According there vnto it is writen of one named Cleophantus, son of the noble duke Themysto­cles, [Page] whiche for his prowes was soueraynly este­med and beloued of the people of Athenes, the sayd Cleophantus auanted hym selfe, where he was in company, that what so euer he wold, his moder wold the same, and what she desired, his fader Themistocles graunted, and what pleased Themistocles, the people was therwith conten­ted. The noble hartes of Lacedemones (whiche are a people in Grece) be worthy to be highly ex­tolled, who compelled their kynge named Archi­damus / to pay to them a great somme of money, for that be maried a woman of small stature and personage embraidinge hym, that he purposed not to get them kynges, but only a linage of kyn­ges (as it were that in a kynge ought to be good features and maiestie.) Consequently one thyng is to be remēbred, whiche hath not ben forgoten of our elders: what suppose you that is? Certainly, that they which do accompany with women, to [...]hentent to gette children in the acte veneriall, be sober, or at the leste wayes that they drynke a litle wine only for that it is nourishing to nature / very temperatly. For truely it hapneth, that the sede beinge sowen by dronken parentes / the chil­dren therof comyng, for the more parte hen drunkardes and tauerne haunters. Therfore Di [...]ge­nes (the Philosopher) whan he espyed a yonge man, which beinge drunke had his wyttes trou­bled, and spake vnaduysedly, said to him: yonge man thy father did sowe the, whā he was drūke. Thus hitherto haue I spoken of procreation of [Page] chyldren: here after I shall treate of the gouer­nāce of them cōcerning the ordre of their liuinge.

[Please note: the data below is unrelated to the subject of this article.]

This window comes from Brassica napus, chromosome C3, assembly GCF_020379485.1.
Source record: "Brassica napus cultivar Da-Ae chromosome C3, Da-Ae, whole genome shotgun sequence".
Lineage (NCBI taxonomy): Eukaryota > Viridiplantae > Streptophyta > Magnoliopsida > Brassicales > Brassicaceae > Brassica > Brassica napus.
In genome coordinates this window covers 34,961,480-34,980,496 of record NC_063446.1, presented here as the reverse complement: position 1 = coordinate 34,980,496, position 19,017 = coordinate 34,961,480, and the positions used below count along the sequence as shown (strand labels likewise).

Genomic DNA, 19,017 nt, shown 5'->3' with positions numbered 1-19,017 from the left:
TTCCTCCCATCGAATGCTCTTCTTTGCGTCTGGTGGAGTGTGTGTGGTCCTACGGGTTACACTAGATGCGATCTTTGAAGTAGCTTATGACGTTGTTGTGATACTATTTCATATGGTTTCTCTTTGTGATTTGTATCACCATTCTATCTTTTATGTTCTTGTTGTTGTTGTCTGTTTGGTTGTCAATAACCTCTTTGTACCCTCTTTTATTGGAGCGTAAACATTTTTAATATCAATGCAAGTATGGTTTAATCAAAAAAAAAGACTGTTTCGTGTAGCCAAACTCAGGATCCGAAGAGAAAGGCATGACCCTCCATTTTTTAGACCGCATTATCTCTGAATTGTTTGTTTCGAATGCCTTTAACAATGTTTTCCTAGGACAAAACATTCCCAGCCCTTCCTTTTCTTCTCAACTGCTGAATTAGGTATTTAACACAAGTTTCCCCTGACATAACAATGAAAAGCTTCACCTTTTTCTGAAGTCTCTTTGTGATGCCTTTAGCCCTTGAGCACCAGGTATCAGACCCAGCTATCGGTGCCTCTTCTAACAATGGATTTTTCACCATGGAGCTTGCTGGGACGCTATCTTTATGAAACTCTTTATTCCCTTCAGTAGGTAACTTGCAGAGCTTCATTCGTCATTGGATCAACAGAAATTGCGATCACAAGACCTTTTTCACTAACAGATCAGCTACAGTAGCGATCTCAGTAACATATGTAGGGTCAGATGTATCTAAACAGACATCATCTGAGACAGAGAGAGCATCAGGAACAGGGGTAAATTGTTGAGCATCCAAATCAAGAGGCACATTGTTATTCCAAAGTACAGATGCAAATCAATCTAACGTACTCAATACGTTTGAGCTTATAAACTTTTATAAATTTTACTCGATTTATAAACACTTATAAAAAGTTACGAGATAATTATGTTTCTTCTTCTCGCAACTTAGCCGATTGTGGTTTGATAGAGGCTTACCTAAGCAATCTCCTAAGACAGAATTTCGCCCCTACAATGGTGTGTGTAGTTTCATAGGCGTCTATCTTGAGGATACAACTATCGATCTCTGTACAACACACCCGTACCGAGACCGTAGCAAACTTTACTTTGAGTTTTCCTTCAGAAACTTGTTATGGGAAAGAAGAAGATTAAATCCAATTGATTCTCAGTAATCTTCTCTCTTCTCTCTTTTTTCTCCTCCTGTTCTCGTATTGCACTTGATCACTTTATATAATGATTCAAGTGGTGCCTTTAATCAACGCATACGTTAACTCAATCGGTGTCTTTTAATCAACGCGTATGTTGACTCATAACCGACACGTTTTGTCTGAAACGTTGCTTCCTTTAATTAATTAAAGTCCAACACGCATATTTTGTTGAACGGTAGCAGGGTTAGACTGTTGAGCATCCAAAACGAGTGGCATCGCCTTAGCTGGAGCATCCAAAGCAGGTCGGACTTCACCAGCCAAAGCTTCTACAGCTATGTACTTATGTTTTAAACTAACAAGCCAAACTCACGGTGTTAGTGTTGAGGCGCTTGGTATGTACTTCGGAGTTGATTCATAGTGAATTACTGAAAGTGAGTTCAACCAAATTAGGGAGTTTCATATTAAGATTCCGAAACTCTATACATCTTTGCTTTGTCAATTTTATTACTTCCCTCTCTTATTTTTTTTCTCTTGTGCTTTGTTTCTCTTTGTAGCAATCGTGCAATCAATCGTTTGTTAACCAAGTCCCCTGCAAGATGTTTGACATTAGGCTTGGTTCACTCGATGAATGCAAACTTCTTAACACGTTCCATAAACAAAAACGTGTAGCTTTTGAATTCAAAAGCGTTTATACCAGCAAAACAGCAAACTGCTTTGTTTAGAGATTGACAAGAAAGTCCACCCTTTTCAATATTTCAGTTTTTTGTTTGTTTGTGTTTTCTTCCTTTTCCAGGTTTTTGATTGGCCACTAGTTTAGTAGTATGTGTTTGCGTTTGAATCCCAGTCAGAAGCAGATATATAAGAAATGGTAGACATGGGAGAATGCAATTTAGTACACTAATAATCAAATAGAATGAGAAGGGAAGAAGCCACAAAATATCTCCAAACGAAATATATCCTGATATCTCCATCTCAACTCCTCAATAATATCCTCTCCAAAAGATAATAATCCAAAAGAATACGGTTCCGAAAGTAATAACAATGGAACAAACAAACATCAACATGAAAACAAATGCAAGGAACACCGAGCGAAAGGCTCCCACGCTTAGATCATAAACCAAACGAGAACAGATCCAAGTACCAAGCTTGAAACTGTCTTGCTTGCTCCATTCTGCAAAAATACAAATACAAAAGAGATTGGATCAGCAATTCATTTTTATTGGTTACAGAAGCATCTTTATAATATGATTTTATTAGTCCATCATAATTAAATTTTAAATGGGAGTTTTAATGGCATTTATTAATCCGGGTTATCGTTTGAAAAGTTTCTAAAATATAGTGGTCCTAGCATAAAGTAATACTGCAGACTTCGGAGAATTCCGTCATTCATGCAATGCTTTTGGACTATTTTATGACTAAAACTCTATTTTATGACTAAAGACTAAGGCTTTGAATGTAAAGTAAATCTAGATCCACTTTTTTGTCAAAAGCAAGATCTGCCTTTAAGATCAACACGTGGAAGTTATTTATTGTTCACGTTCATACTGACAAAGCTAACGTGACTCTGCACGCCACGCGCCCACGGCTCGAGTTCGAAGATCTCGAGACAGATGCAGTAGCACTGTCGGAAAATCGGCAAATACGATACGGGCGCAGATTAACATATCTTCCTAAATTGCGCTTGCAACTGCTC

¶Of nature / reson & custome / which shulde concurre in the educacion of children. Cap. ii.